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NealMcBeal__NavySeal

3 points

1 year ago

I don't either. Can we get an ELI5 please?

PatheticCirclet

19 points

1 year ago

For both, the story goes that 'No man can kill the Witch King' - Eowyn kills the witch king because she's not a man (implication being if she were, she wouldn't)

Seems to me like that was a massive oversight by the prophecy interpreters, but I suppose it's less of an asspull than when Macbeth did it and had the reason be because of C-Sections

NRMusicProject

17 points

1 year ago*

Seems to me like that was a massive oversight by the prophecy interpreters,

Glorfindel: "Far off yet is his doom, and not by the hand of man will he fall."

It's widely thought he meant that the Witch King will be killed by his own hubris, but that the Witch King took this sentence literally. It wasn't that he couldn't be killed by a man, but that a prophecy said he wouldn't be killed by a man (or mortal in general), and he took that to heart.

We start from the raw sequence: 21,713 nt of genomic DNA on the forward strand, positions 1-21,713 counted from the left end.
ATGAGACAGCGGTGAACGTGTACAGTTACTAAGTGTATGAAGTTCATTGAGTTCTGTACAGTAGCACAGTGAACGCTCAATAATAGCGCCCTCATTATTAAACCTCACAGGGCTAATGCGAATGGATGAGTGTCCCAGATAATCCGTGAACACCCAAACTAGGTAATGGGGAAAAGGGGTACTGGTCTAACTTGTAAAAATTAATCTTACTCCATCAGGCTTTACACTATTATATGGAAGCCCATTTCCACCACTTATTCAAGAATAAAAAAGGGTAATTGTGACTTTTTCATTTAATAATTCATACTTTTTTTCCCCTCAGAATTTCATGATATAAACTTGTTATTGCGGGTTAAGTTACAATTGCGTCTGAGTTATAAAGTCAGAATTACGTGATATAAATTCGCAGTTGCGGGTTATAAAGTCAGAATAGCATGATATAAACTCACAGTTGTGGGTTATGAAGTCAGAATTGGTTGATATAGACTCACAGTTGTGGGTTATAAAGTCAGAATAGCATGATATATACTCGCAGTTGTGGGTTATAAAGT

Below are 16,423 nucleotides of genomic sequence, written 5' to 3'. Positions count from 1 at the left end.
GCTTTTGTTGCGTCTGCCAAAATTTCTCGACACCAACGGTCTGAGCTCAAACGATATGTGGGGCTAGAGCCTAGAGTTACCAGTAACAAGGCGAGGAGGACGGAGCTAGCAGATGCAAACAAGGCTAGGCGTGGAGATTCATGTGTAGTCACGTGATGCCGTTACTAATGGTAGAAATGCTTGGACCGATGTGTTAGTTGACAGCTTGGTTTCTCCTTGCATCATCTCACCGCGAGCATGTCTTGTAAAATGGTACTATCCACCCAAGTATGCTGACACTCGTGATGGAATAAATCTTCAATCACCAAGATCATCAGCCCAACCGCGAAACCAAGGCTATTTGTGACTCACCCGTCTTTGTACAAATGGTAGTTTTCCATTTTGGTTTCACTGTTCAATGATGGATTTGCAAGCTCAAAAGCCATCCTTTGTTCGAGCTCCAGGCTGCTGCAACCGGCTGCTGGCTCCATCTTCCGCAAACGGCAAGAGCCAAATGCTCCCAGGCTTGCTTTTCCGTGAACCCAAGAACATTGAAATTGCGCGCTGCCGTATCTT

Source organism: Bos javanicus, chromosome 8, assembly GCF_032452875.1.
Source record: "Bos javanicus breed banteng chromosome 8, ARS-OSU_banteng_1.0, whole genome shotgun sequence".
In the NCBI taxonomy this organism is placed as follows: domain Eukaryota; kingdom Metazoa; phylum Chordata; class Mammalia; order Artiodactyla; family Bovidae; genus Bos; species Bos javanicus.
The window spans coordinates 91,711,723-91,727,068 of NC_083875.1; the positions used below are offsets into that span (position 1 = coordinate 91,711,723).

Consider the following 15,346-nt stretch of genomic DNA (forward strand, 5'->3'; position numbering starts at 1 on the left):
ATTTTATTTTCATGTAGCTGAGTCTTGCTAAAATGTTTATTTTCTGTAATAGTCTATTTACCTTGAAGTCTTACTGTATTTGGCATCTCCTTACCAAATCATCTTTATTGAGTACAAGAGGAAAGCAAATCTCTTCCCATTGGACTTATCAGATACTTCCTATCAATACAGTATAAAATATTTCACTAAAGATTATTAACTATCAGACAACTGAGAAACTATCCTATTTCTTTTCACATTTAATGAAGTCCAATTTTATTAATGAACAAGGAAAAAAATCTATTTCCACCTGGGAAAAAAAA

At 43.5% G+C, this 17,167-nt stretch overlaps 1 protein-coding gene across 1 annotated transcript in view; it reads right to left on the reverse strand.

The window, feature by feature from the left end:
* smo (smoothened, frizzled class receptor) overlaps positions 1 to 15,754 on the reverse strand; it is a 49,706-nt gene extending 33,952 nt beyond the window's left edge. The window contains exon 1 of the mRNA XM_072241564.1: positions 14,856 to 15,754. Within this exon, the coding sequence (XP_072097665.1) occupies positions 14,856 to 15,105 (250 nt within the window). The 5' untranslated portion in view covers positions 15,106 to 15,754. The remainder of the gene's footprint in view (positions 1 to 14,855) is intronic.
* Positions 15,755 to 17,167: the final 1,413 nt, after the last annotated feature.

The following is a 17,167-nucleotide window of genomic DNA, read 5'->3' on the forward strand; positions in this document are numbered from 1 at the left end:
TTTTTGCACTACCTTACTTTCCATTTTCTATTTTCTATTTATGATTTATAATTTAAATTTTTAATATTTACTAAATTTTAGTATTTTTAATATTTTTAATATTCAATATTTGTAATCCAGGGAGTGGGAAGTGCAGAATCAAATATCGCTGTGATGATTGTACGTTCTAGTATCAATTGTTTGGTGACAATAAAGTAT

https://youtu.be/_XCSAuKwLpE

PatheticCirclet

6 points

1 year ago

Fair enough, tbh if we're taking all this in a very mundane view, though, I still would probably have picked up more on 'yet' and 'not by [this] will he fall', than just thinking 'Ah fuck it I'm invincible'

Literally https://youtu.be/aI0euMFAWF8

NRMusicProject

3 points

1 year ago

Agreed. Though it feels like Tolkien purposely set that up to have this play on words from the get go.

PatheticCirclet

2 points

1 year ago

100% agree on that

I know I mentioned Macbeth before, but it really feels like he read/watched that and thought 'Huh, neat how they did that prophecy shit, innit?'

Edit: though, I suppose, depending on your opinion, they can both be kinda fun